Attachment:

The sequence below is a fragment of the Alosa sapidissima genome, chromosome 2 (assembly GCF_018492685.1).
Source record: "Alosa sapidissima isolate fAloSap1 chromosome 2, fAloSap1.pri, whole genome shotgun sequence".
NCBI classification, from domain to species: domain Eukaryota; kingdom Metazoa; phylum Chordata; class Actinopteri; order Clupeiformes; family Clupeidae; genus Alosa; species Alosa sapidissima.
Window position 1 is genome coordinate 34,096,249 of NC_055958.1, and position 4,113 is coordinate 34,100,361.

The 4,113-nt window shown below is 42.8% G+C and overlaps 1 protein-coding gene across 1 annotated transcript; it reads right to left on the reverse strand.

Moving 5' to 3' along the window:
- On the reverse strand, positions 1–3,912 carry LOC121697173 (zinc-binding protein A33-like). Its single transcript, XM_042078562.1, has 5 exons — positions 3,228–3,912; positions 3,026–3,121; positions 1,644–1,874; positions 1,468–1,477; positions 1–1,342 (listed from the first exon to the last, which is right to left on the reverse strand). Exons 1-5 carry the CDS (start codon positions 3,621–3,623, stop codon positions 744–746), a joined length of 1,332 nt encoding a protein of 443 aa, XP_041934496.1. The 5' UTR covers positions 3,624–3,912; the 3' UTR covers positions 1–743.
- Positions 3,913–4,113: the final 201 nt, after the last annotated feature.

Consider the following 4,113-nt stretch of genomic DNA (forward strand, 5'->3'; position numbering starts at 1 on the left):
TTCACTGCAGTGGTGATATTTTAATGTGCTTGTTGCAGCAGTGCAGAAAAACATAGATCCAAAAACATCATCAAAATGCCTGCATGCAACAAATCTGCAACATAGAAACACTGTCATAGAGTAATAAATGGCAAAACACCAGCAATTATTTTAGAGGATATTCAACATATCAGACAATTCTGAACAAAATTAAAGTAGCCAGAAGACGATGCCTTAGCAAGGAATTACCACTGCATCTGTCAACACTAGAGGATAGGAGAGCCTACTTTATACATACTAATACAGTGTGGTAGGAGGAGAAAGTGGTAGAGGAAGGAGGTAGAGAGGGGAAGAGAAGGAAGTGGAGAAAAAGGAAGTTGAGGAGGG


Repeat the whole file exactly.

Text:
The sequence below is a fragment of the Alosa sapidissima genome, chromosome 2 (assembly GCF_018492685.1).
Source record: "Alosa sapidissima isolate fAloSap1 chromosome 2, fAloSap1.pri, whole genome shotgun sequence".
NCBI classification, from domain to species: domain Eukaryota; kingdom Metazoa; phylum Chordata; class Actinopteri; order Clupeiformes; family Clupeidae; genus Alosa; species Alosa sapidissima.
Window position 1 is genome coordinate 34,096,249 of NC_055958.1, and position 4,113 is coordinate 34,100,361.

The 4,113-nt window shown below is 42.8% G+C and overlaps 1 protein-coding gene across 1 annotated transcript; it reads right to left on the reverse strand.

Moving 5' to 3' along the window:
- On the reverse strand, positions 1–3,912 carry LOC121697173 (zinc-binding protein A33-like). Its single transcript, XM_042078562.1, has 5 exons — positions 3,228–3,912; positions 3,026–3,121; positions 1,644–1,874; positions 1,468–1,477; positions 1–1,342 (listed from the first exon to the last, which is right to left on the reverse strand). Exons 1-5 carry the CDS (start codon positions 3,621–3,623, stop codon positions 744–746), a joined length of 1,332 nt encoding a protein of 443 aa, XP_041934496.1. The 5' UTR covers positions 3,624–3,912; the 3' UTR covers positions 1–743.
- Positions 3,913–4,113: the final 201 nt, after the last annotated feature.

Consider the following 4,113-nt stretch of genomic DNA (forward strand, 5'->3'; position numbering starts at 1 on the left):
TTCACTGCAGTGGTGATATTTTAATGTGCTTGTTGCAGCAGTGCAGAAAAACATAGATCCAAAAACATCATCAAAATGCCTGCATGCAACAAATCTGCAACATAGAAACACTGTCATAGAGTAATAAATGGCAAAACACCAGCAATTATTTTAGAGGATATTCAACATATCAGACAATTCTGAACAAAATTAAAGTAGCCAGAAGACGATGCCTTAGCAAGGAATTACCACTGCATCTGTCAACACTAGAGGATAGGAGAGCCTACTTTATACATACTAATACAGTGTGGTAGGAGGAGAAAGTGGTAGAGGAAGGAGGTAGAGAGGGGAAGAGAAGGAAGTGGAGAAAAAGGAAGTTGAGGAGGG